“McCain and Obama spar on economy”

BBC News


October 27, 2008

While both Senator Barack Obama and Senator John McCain disagree with President Bush’s current economic plan, each has their own way to fix the economy.  McCain’s plan would create jobs, thus stimulating the economy.  He will attempt to keep spending under control while having Americans receiving a normal pay check.  Obama’s plan differs by the fact that he would cut employment and raise taxes.  The Senator from Illinois plans to focus less on the problems on Wall Street and more on Main Street.  This article is an example of a bias article.  It provides insight by both candidates on their economic policies. –Tom Murray



“Obama and McCain trade shots in Ohio”

Maeve Reston and Seema Mehta

Los Angeles Times


October 27, 2008

With one week before the Presidential election both the candidates attempted to win over the essential state of Ohio, which has experienced a large share of economic woes, by discussing their financial plans.   Senator John McCain, speaking in Cleveland spoke of creating new jobs.  The Senator from Arizona stated that under Senator Obama’s economic plan would risk millions of American’s jobs.  Speaking in Canton, Senator Barack Obama spoke about the economic crisis.  He believed that it began on Wall Street after money was spent with big risks that failed.  He said that they were allowed to do so because Wall Street was backed by President Bush, and McCain represents all of Bush’s policies. This article found in the Los Angeles Times is bias.  It shows both sides’ plans on the economy. –Tom Murray



“McCain Focusing on Economic Plan”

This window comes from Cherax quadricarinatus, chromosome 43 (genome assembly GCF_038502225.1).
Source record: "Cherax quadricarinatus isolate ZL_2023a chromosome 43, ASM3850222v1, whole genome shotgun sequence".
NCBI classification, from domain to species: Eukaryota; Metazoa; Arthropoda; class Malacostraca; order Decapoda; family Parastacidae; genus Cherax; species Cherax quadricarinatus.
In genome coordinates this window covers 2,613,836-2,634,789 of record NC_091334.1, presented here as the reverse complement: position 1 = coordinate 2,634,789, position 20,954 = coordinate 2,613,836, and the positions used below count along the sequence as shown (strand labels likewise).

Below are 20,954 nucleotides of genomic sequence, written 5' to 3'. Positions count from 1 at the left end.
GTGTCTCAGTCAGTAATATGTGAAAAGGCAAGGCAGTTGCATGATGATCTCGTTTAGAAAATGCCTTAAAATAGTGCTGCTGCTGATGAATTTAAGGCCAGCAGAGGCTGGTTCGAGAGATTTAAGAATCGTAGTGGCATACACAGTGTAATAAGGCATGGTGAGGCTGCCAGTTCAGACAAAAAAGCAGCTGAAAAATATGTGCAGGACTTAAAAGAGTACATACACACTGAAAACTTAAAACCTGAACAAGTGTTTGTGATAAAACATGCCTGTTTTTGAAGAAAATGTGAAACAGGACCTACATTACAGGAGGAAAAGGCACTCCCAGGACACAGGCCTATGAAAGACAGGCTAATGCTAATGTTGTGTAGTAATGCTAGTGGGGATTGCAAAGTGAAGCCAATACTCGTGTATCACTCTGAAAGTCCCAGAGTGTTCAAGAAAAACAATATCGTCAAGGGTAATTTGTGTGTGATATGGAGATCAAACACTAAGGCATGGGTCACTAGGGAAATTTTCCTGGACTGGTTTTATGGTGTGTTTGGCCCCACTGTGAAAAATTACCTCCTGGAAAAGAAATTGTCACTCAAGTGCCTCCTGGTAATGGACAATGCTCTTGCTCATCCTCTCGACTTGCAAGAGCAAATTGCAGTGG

Jack Torry and Mark Niquette



The Columbus Dispatch


October 28, 2008

October 29, 2008

With less than a week left until the Presidential election, Senator John McCain, the Republican President candidate stayed with his game plan and focused on America’s economy.  During his rally held in Cleveland, McCain continued to criticize Senator Barack Obama’s plans for the economy.  In the Democratic nominee’s plans, increasing spending money and redistributing the wealth with high taxes would restart the economy and save the country from the current crisis.  McCain denounces this plan and states how much his plan would be more successful.  Under McCain’s plan, more jobs would be created and not increase taxes on small businesses.  The article goes with my statement that the media only focuses on McCain’s economic policies and criticisms. –Tom Murray


In the articles I had researched and found, the aritcles discussed the plans of the candidates referring to the economy.  They show both sides plans and the critism towards the other's financial plan.  However, most of the attention shown on the topic is from Senator McCain.


I.                               Bias by Commission

a.       In articles two and four, the writings tend to have a slight biasness.  While they share both candidates’ views on the economy, they tend to focus more heavily on Senator McCain’s criticisms towards Senator Obama’s plans to reimburse the economy.

II.                            Bias by Omission

a.       In articles five, six and seven, the articles tend to focus more on Senator McCain’s views on the economy.  The articles have McCain opposing Barack Obama’s plan and does not really focus on Obama attacking McCain’s policy.

III.                         What isn’t Bias

a.       In articles one and three, there is no sign of biasness.  Both articles present both sides of the story.  They are factual and both candidates views are brought up as well as the arguments towards the other’s plan.